Personal Space, A Social Leader, and The Indirector

There is a certain appeal in shopping where the outside world is limited. It inspires a desire to discover something new and unexpected. Shopping brings with it a feeling of human focus, personal investment, and allows us to see the products we are purchasing at their fullest size.

When you look into the displays at chain stores in the United States, there is something missing: the sense of wonder that retail can conjure. Seeing new, innovative products is almost sacrilegious in this culture; the tiresome line about “hoarding” the latest and greatest seems the real takeaway message.

While we are shopping online or on our phones, we miss the opportunity to see the products up close and personal, to try them on and learn more about them from the manufacturer’s side. Shopping online and seeing products only on screens takes away a sense of “appointment shopping,” so we often get frustrated and give up. But I think even as we shop online, we sometimes miss the larger point—unlimited choice and instant gratification—and for how many products it feels.

In Norway, the process of shopping is a set of rituals and a jigsaw puzzle. All purchases are complicated, brief, and a bit daunting, but it is intended to be challenging. The first thing you do when you walk into a clothing store is see which manufacturers are on display. If there are two or three, you have to choose wisely—it’s not just the one you want! When you go to a food store, you see shelf after shelf of seemingly endless choices and serve upon them.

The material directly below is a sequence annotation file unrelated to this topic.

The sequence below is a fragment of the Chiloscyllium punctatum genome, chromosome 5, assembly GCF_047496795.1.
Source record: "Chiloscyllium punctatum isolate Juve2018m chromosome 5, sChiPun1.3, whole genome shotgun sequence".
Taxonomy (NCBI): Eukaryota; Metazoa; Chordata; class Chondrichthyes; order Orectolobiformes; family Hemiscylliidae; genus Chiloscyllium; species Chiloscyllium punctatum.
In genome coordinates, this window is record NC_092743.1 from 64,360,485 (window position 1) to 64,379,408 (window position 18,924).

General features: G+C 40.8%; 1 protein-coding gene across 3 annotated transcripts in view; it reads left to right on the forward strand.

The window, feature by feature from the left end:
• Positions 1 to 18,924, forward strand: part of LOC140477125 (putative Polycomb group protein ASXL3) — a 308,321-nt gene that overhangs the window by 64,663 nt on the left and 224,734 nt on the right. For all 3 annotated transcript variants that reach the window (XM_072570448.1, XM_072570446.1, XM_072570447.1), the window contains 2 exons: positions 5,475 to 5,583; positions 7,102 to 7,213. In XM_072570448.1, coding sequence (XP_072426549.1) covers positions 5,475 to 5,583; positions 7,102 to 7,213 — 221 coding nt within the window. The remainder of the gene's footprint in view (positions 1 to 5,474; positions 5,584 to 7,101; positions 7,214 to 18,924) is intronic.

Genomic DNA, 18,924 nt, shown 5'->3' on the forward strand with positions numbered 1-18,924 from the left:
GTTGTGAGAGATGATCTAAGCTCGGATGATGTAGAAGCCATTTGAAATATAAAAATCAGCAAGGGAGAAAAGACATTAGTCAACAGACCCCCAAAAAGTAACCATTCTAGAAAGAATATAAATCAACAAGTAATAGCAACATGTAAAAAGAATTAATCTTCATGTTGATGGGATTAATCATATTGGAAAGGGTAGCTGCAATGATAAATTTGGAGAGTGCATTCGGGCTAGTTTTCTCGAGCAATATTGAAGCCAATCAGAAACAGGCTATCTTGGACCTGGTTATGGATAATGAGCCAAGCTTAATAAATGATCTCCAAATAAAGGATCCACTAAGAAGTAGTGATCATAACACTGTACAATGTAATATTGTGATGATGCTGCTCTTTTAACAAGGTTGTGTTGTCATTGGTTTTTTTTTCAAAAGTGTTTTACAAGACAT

In these bizarrely utilitarian settings, things are more constrained, so it’s even more important to carefully choose the options you do have. You can easily gauge what you will like or dislike by making a note of the products in the store as you shop; if there’s an item you wish to explore, you can ask the salesperson, who is extremely helpful and honest about what’s on offer.

In light of what we know about our brains, what I call Eucalyptus Ballet may be the secret sauce for making complicated shopping easier. This mental transformation allows the Eucalyptus to bring us focus, concentration, and a feeling of trust. Imagine that.

When we are introduced to a new product, as soon as we get a tiny clue about what it is, our attention is drawn to it. We immediately move to the object and our brain starts telling us what to look for. But the moment we can hear the nature of the product, the attention goes away, as does our decision. Eucalyptus Ballet allows us to enter the world of a product in its beginning stages, and that helps us see where the item is going.

Imagine that. If you’re shopping in a high-end boutique, you’ll stop and ask the sales associate where you can find one of the rare porcelain coffee cups they’re displaying. After a moment of quiet reflection, she’ll respond, “…it’s hanging on the wall, but if you buy a place to put it…” And then you can turn and walk away with joy knowing that you’ll find the right setting for your cup.

My great grandfather and he loved to get around, and when he was lucky enough to get a ticket to ride a steamship crossing the Atlantic, it would be a thrilling experience. Nowadays he wouldn’t have been allowed on such a boat because the U.S. government assumed he’d be a criminal—something he was not. He worked with a bunch of Italian sailors on the docks to build each other a place to sleep, cook and eat. When this crossing was done, it was sold, and they had bought what would later become a tavern in Manhattan, providing room and board. It was called Eucalyptus Ballet. It was one of the many places where humans go for pleasure and escape from the world.

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